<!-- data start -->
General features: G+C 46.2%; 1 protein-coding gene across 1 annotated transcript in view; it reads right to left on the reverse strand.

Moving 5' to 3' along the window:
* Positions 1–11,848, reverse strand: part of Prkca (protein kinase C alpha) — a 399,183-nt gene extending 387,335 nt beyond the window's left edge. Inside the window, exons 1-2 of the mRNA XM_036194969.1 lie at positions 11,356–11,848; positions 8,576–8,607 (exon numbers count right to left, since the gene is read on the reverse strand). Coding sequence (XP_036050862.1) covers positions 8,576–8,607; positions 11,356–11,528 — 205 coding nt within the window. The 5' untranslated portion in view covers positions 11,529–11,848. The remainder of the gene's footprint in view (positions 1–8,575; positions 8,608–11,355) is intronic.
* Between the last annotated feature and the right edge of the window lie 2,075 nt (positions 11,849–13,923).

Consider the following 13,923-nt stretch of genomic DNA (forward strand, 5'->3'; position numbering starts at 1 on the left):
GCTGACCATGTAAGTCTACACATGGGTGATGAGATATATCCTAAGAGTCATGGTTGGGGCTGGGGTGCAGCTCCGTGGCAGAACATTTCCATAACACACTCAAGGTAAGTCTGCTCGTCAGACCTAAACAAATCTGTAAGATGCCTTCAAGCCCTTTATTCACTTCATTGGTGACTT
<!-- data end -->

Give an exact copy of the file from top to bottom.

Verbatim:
General features: G+C 46.2%; 1 protein-coding gene across 1 annotated transcript in view; it reads right to left on the reverse strand.

Moving 5' to 3' along the window:
* Positions 1–11,848, reverse strand: part of Prkca (protein kinase C alpha) — a 399,183-nt gene extending 387,335 nt beyond the window's left edge. Inside the window, exons 1-2 of the mRNA XM_036194969.1 lie at positions 11,356–11,848; positions 8,576–8,607 (exon numbers count right to left, since the gene is read on the reverse strand). Coding sequence (XP_036050862.1) covers positions 8,576–8,607; positions 11,356–11,528 — 205 coding nt within the window. The 5' untranslated portion in view covers positions 11,529–11,848. The remainder of the gene's footprint in view (positions 1–8,575; positions 8,608–11,355) is intronic.
* Between the last annotated feature and the right edge of the window lie 2,075 nt (positions 11,849–13,923).

Consider the following 13,923-nt stretch of genomic DNA (forward strand, 5'->3'; position numbering starts at 1 on the left):
GCTGACCATGTAAGTCTACACATGGGTGATGAGATATATCCTAAGAGTCATGGTTGGGGCTGGGGTGCAGCTCCGTGGCAGAACATTTCCATAACACACTCAAGGTAAGTCTGCTCGTCAGACCTAAACAAATCTGTAAGATGCCTTCAAGCCCTTTATTCACTTCATTGGTGACTT